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Time is Money

So, our new Education Secretary, Damian Hinds, has set out his agenda for education in England, in the process acknowledging that funding in schools is tight and promising to address teachers’ workload. This is consistent with our experience at Highgate Primary, where we too are struggling to balance the budget and where our teachers work incredibly hard. However, what Hinds appears to have overlooked is how these two issues are inextricably linked.

All our teachers have an absolute commitment to doing the best for their children. No teacher enters the profession to do a mediocre job; people become teachers because they want to make a difference; they want to inspire children, help them to make fantastic progress and support them to grow into happy, confident and well-rounded adults. But to do this well requires hard work.

Lessons need to be thought through, thoroughly planned and modified to make sure the teaching meets the needs of all children. Teachers need to ensure their lessons are well resourced in order to engage children. Weekends and evenings are spent making resources, putting together presentations, searching out the texts that will inspire children.

Then there are assessments. Books need to be marked, reading records updated, learning targets set and tests papers marked. Judgements have to be made against national criteria and data entered into the school’s tracking database. Pupil’s individual records need to be updated and observations written up – and of course there are annual school reports to be produced.

There’s the learning environment to consider. It’s hard enough keeping on top of the mess made by one child at home. Try multiplying that by 30, making sure a space is created that will inspire children to learn. There are displays to be put up, school trips to organize, after-school clubs to arrange, emails to respond to and meetings to attend. And all that’s on top of the time in the classroom in front of children. The reality is that the list of things a teacher has to do is endless.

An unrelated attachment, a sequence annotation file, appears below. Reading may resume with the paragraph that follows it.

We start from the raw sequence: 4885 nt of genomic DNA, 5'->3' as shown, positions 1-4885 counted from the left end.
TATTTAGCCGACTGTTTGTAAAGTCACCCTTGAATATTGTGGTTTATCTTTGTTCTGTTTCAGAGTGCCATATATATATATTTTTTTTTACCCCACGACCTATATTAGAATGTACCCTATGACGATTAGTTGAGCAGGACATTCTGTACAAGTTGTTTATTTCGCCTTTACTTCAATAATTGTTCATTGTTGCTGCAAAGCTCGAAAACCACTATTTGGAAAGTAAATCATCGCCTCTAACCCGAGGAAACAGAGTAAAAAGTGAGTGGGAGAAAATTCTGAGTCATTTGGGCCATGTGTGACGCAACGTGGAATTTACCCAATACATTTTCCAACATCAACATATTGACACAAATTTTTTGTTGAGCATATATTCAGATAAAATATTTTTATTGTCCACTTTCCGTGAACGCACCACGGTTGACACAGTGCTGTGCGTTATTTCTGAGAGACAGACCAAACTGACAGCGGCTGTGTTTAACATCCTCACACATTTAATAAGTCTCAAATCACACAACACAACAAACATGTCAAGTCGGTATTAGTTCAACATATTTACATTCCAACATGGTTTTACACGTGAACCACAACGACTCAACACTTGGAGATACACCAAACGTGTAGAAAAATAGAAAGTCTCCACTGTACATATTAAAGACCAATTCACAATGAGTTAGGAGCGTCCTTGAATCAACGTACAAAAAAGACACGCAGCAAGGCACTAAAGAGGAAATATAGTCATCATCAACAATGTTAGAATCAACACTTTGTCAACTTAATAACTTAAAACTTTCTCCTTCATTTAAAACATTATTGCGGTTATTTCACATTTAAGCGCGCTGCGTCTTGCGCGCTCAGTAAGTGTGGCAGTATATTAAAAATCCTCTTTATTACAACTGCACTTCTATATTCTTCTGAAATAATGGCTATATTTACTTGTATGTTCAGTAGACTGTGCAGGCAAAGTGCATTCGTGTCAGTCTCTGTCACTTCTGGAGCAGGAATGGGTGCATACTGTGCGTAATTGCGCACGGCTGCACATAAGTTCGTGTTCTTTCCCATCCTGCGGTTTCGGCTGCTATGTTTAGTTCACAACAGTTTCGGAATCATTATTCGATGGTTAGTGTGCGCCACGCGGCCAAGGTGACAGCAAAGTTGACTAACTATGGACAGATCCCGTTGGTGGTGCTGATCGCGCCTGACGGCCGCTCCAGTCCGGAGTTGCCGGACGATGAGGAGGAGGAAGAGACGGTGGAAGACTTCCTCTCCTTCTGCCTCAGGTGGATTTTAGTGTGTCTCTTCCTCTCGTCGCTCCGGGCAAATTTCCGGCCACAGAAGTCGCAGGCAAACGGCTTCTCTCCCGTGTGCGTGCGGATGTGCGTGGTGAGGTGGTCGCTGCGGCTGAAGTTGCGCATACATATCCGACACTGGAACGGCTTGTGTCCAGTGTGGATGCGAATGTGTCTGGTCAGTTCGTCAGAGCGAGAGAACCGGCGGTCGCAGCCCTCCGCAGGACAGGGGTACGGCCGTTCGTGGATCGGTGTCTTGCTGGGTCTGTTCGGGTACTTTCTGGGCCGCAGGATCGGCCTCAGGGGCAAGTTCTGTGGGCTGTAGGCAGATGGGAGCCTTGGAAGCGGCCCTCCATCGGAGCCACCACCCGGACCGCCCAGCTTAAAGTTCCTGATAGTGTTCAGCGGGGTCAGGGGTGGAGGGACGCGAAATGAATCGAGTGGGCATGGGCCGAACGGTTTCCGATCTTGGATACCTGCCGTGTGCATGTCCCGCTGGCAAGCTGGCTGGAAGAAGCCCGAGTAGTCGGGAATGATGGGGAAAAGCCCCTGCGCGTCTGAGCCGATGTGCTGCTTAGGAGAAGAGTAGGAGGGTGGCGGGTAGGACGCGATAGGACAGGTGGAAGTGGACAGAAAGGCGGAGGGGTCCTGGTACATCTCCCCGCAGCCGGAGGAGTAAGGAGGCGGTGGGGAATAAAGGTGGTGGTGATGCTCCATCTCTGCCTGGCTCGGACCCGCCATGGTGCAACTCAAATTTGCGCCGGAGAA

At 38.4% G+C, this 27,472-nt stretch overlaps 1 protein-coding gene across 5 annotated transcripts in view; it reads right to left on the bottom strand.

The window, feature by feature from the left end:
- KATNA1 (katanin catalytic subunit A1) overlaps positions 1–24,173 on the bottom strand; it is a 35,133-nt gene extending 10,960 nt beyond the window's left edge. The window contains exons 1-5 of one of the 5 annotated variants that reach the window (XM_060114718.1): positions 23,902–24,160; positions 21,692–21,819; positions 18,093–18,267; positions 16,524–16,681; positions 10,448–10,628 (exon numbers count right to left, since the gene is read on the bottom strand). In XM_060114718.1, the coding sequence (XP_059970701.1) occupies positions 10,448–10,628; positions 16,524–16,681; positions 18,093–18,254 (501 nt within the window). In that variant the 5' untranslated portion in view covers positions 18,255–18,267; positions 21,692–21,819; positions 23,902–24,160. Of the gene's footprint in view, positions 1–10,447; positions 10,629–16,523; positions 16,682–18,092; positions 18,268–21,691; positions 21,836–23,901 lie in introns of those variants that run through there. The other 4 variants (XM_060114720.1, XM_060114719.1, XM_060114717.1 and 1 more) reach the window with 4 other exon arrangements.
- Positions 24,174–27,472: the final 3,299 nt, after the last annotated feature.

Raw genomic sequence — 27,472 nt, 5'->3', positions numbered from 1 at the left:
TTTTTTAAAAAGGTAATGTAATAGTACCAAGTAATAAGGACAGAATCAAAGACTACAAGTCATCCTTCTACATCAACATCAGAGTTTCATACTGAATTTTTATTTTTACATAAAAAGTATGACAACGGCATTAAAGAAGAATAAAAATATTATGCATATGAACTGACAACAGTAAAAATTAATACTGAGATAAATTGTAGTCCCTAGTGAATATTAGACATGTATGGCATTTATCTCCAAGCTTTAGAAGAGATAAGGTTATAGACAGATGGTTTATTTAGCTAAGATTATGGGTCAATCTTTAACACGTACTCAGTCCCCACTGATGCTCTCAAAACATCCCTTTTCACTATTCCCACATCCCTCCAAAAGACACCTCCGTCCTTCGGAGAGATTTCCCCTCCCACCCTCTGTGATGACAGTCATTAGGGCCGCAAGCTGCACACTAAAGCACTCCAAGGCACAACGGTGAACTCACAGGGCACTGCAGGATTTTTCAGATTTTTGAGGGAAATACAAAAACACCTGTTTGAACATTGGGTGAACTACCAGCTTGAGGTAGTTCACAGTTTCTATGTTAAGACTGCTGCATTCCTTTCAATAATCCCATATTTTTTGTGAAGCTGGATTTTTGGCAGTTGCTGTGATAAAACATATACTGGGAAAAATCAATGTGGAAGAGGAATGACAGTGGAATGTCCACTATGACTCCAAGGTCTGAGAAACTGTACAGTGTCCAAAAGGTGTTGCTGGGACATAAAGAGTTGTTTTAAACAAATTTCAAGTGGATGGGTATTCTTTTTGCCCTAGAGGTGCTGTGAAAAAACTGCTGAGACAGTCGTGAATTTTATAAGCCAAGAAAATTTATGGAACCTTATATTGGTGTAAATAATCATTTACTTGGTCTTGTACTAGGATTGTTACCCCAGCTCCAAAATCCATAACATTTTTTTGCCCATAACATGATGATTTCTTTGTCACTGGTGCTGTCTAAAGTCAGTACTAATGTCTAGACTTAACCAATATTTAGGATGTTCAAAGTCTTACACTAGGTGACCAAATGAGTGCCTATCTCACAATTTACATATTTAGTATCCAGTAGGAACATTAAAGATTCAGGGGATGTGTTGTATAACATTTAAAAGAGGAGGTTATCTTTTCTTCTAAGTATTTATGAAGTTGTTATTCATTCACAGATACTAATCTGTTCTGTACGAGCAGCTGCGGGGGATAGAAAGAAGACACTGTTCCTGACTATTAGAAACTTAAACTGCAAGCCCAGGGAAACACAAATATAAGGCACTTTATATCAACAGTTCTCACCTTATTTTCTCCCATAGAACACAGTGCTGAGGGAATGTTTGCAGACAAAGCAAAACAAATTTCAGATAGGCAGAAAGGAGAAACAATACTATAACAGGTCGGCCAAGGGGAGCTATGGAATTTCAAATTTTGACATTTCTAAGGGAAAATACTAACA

Unfortunately, reducing workload is much harder than it sounds as there are really only two ways to do it: reduce the list of things to do, or increase the amount of support available to teachers.

Reducing the list of things our teachers do would inevitably impact on the richness of education provided. Lessons that are not thoroughly planned will not be as effective or ones where the experience of every child has been considered. Reducing time spent marking will reduce a teacher’s understanding of each child. Stopping school trips, residential journeys or after-school clubs will lessen every child’s experience of school. That’s not to say we can’t all become more efficient in our time management and overall effectiveness, but quite simply, reducing the quality of our planning, preparation and assessment will have an impact on outcomes.

Increase the amount of time given to teachers to carry out all the things they need to do beyond planning, teaching and assessment could be achieved by taking on extra staff; teachers, support staff and admin support. But this costs money which, given current funding constraints, schools don’t have.

So what is the answer to this conundrum? In my experience teachers don’t mind working hard. We get a buzz out of planning great experiences for our children, we are excited to see the progress children make, we get to hang out with fantastic young people – and we get great holidays! All we ask is that this commitment is genuinely recognised, appreciated and valued by our politicians – with a sensible level of funding to match.​

William